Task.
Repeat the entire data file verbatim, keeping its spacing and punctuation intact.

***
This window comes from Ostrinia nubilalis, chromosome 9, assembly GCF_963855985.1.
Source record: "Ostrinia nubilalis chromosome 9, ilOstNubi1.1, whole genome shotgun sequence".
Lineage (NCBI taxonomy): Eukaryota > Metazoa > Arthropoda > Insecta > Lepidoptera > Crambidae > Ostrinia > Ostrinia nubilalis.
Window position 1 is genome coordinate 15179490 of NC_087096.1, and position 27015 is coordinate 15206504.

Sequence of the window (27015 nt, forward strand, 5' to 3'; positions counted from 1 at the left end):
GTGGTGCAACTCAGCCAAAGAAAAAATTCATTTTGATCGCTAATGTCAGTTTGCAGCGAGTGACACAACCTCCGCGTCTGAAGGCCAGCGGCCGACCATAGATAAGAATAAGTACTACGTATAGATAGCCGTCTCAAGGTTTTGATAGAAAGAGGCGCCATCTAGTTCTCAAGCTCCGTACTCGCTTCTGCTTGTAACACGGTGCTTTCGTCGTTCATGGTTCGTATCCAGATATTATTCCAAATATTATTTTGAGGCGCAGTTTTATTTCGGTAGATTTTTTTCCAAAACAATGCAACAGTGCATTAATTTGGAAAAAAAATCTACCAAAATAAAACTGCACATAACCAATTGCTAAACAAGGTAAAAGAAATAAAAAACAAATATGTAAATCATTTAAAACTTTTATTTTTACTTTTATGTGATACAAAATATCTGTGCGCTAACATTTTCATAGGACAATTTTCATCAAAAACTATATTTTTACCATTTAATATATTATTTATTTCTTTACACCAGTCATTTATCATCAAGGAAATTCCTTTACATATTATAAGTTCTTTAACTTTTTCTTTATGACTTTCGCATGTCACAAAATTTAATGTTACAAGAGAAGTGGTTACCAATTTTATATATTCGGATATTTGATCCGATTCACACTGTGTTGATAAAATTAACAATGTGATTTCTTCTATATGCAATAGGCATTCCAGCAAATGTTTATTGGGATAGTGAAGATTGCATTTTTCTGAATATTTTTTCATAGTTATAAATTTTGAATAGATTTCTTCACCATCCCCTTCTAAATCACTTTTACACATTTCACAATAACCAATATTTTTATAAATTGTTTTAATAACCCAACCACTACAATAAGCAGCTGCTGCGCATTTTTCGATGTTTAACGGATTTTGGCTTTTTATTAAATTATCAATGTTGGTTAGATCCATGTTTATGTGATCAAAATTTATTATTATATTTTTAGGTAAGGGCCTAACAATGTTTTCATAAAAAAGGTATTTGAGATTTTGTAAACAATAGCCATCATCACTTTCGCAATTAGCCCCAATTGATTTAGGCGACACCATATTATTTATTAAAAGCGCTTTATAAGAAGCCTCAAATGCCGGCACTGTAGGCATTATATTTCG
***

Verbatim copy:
This window comes from Ostrinia nubilalis, chromosome 9, assembly GCF_963855985.1.
Source record: "Ostrinia nubilalis chromosome 9, ilOstNubi1.1, whole genome shotgun sequence".
Lineage (NCBI taxonomy): Eukaryota > Metazoa > Arthropoda > Insecta > Lepidoptera > Crambidae > Ostrinia > Ostrinia nubilalis.
Window position 1 is genome coordinate 15179490 of NC_087096.1, and position 27015 is coordinate 15206504.

Sequence of the window (27015 nt, forward strand, 5' to 3'; positions counted from 1 at the left end):
GTGGTGCAACTCAGCCAAAGAAAAAATTCATTTTGATCGCTAATGTCAGTTTGCAGCGAGTGACACAACCTCCGCGTCTGAAGGCCAGCGGCCGACCATAGATAAGAATAAGTACTACGTATAGATAGCCGTCTCAAGGTTTTGATAGAAAGAGGCGCCATCTAGTTCTCAAGCTCCGTACTCGCTTCTGCTTGTAACACGGTGCTTTCGTCGTTCATGGTTCGTATCCAGATATTATTCCAAATATTATTTTGAGGCGCAGTTTTATTTCGGTAGATTTTTTTCCAAAACAATGCAACAGTGCATTAATTTGGAAAAAAAATCTACCAAAATAAAACTGCACATAACCAATTGCTAAACAAGGTAAAAGAAATAAAAAACAAATATGTAAATCATTTAAAACTTTTATTTTTACTTTTATGTGATACAAAATATCTGTGCGCTAACATTTTCATAGGACAATTTTCATCAAAAACTATATTTTTACCATTTAATATATTATTTATTTCTTTACACCAGTCATTTATCATCAAGGAAATTCCTTTACATATTATAAGTTCTTTAACTTTTTCTTTATGACTTTCGCATGTCACAAAATTTAATGTTACAAGAGAAGTGGTTACCAATTTTATATATTCGGATATTTGATCCGATTCACACTGTGTTGATAAAATTAACAATGTGATTTCTTCTATATGCAATAGGCATTCCAGCAAATGTTTATTGGGATAGTGAAGATTGCATTTTTCTGAATATTTTTTCATAGTTATAAATTTTGAATAGATTTCTTCACCATCCCCTTCTAAATCACTTTTACACATTTCACAATAACCAATATTTTTATAAATTGTTTTAATAACCCAACCACTACAATAAGCAGCTGCTGCGCATTTTTCGATGTTTAACGGATTTTGGCTTTTTATTAAATTATCAATGTTGGTTAGATCCATGTTTATGTGATCAAAATTTATTATTATATTTTTAGGTAAGGGCCTAACAATGTTTTCATAAAAAAGGTATTTGAGATTTTGTAAACAATAGCCATCATCACTTTCGCAATTAGCCCCAATTGATTTAGGCGACACCATATTATTTATTAAAAGCGCTTTATAAGAAGCCTCAAATGCCGGCACTGTAGGCATTATATTTCG